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Federal Street contra-flow cycleway map

Federal Street contra-flow cycleway map (map database: openstreetmap.org)

Federal Street runs one-way northbound in Auckland’s central business district, from Mayoral Drive near Cook Street to Fanshawe Street near the waterfront. It has lower traffic volumes than the parallel roads (although still averaging 3,000-7,000 vehicles per day), making it a popular route for walking and cycling. Federal Street is interrupted by St Patrick’s Square, with a Cathedral sitting on the direct alignment.  

A major upgrade project is planned to enhance Federal Street’s aesthetics and create a shared space, so that it will not only be a practical option, but, more importantly, an attractive option, for walking and cycling. 

To enhance the cycle network connectivity of the central city, a southbound contra-flow cycleway is being added to this corridor with the implementation in stages, before the major shared space treatment is installed. The first stage design, as an interim project, was required to be relatively low-cost and quick to install.  It consists of a separated cycleway for contra-flow (southbound and uphill) cycling, polka-dot markings at intersections to indicate a shared space environment, and localised pedestrian treatments. 

Where two approach traffic lanes had previously been provided at intersections, this was reduced to one lane, to help discourage wrong-way driving whilst not adversely affecting capacity.

The cycleway separation consists of colourful planter boxes and rubber speed humps at driveways.  People cycling in the northbound direction can use the general traffic lane (sharrows have been marked within the traffic lanes).

The first section of the cycleway between Fanshawe Street and Victoria Street (470 m) opened in March 2018, with installation taking less than one week.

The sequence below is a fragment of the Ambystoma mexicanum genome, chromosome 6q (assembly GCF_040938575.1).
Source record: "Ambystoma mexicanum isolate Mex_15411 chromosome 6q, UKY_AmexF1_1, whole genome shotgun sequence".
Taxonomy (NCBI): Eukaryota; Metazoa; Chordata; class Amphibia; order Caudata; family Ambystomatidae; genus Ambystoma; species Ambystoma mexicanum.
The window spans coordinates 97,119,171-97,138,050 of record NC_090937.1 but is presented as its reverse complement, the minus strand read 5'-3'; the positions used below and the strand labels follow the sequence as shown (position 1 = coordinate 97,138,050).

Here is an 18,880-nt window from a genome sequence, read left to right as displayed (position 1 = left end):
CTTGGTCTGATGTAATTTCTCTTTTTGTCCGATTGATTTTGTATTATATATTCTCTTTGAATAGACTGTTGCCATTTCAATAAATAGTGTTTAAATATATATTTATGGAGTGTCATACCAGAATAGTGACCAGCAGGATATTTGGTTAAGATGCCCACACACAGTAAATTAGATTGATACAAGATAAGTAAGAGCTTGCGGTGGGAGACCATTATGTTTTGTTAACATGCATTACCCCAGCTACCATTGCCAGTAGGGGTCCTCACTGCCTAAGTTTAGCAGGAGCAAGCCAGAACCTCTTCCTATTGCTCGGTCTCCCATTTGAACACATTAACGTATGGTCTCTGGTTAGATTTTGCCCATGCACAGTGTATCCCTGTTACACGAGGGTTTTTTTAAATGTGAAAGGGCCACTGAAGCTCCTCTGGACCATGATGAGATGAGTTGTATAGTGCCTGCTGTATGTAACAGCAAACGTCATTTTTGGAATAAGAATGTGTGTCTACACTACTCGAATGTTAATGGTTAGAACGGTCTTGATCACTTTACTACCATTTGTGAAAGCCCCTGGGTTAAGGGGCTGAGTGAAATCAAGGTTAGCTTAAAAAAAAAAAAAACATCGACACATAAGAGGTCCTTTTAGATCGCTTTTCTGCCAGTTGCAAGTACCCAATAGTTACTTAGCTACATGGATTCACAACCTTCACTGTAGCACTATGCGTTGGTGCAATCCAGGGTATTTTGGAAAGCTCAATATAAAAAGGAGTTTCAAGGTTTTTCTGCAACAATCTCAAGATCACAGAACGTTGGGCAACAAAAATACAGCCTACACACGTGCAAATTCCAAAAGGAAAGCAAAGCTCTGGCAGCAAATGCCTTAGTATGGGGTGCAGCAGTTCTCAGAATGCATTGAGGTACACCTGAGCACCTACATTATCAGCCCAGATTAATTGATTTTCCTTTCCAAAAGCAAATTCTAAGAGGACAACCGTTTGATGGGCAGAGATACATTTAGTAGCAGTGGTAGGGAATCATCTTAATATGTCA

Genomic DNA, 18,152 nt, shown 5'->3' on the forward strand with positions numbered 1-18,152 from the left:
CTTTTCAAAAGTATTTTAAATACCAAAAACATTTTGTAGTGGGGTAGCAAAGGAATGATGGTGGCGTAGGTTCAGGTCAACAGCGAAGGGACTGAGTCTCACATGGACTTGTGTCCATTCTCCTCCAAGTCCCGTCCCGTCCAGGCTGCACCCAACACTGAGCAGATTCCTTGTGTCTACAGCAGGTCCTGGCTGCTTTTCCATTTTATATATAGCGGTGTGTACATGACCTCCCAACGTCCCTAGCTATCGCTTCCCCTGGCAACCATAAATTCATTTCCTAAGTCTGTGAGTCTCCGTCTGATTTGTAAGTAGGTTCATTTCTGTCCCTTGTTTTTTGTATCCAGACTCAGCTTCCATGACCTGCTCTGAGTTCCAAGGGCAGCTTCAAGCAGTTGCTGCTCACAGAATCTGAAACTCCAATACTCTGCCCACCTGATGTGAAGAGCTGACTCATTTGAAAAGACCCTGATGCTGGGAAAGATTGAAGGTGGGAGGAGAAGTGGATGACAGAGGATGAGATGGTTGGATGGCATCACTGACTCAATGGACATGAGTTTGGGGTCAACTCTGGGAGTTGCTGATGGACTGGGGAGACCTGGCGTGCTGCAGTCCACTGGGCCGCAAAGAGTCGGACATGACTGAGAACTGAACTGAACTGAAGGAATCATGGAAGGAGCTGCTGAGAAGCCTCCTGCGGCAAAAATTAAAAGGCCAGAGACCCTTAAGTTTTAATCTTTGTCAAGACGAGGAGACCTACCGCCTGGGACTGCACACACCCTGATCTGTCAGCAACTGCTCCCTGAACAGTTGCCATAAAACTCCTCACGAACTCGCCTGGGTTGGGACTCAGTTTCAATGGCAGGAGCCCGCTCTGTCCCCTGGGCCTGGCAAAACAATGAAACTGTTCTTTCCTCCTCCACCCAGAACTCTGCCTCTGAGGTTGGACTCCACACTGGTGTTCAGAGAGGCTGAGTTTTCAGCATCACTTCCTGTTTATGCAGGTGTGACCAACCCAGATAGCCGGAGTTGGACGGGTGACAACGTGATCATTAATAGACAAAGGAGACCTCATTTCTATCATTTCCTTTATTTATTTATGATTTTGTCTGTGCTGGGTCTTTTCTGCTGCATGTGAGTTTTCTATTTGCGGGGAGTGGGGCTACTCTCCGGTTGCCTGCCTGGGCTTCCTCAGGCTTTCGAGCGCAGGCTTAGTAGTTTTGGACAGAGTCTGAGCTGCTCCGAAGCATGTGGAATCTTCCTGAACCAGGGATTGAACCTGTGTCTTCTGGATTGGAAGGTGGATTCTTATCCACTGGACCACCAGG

Project owner: Auckland Transport

  • Key challenges and issues
    • Trying to ensure design components comply with TCD Rule
      • Restraints on colours that can be used – eg. can’t use blue in any of the painted features because of its official application in signage indicating compulsory movements (note: the polka dots in the above figure are ‘teal’)
      • Exempting cyclists from certain rules – eg. need an ‘EXCEPT CYCLISTS’ plate in conjunction with the NO ENTRY sign (added since the above photo was taken)
      • Visibility requirements – need to use reflective tape on the planter boxes

    • Risk assessment around safety and design – need to demonstrate that elements are designed to withstand impact, and don’t become ‘missiles’
      • The project team demonstrated that if the speeds are lower than 30 km/h, then the environment is inherently safe.
      • Have used dense, clay Waikato soils in the planter boxes – remains compact and resilient on impact when planters are crashed into; planter boxes were not secured into the carriageway due to the temporary manner of the project hence on impact, it was important that the planters don’t become missiles. The jelly-like soil takes much of the impact energy (it’s gone through a 40 km/h impact test already) plus that soil holds moisture well.
      • The contra-flow cycling route (southbound) runs uphill, which slows down users and minimises the risk of conflict with unsuspecting pedestrians or motorists.
    • The initial design was found to be too narrow to accommodate over-dimension emergency / civil service vehicles which were larger than the specified design vehicle
      • Traffic lane was increased to 3.45 m wide
    • Accommodating parking:
      • 6 m long parking bays were found to be necessary (even those at the end of a section of parking); in hindsight it would have been better to adjust the length of the parking bay before any other work started.